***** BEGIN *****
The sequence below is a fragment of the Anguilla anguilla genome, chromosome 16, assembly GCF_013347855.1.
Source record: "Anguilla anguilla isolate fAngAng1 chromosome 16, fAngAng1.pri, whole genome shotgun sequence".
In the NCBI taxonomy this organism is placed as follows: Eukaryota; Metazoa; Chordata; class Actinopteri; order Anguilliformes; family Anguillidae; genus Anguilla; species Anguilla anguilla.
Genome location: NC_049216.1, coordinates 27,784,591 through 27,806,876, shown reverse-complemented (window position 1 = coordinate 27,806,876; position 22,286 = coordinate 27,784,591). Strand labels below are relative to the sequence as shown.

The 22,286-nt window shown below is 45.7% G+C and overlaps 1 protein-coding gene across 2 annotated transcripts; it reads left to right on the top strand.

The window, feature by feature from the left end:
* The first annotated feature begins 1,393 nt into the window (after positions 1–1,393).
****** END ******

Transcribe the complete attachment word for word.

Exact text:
The sequence below is a fragment of the Anguilla anguilla genome, chromosome 16, assembly GCF_013347855.1.
Source record: "Anguilla anguilla isolate fAngAng1 chromosome 16, fAngAng1.pri, whole genome shotgun sequence".
In the NCBI taxonomy this organism is placed as follows: Eukaryota; Metazoa; Chordata; class Actinopteri; order Anguilliformes; family Anguillidae; genus Anguilla; species Anguilla anguilla.
Genome location: NC_049216.1, coordinates 27,784,591 through 27,806,876, shown reverse-complemented (window position 1 = coordinate 27,806,876; position 22,286 = coordinate 27,784,591). Strand labels below are relative to the sequence as shown.

The 22,286-nt window shown below is 45.7% G+C and overlaps 1 protein-coding gene across 2 annotated transcripts; it reads left to right on the top strand.

The window, feature by feature from the left end:
* The first annotated feature begins 1,393 nt into the window (after positions 1–1,393).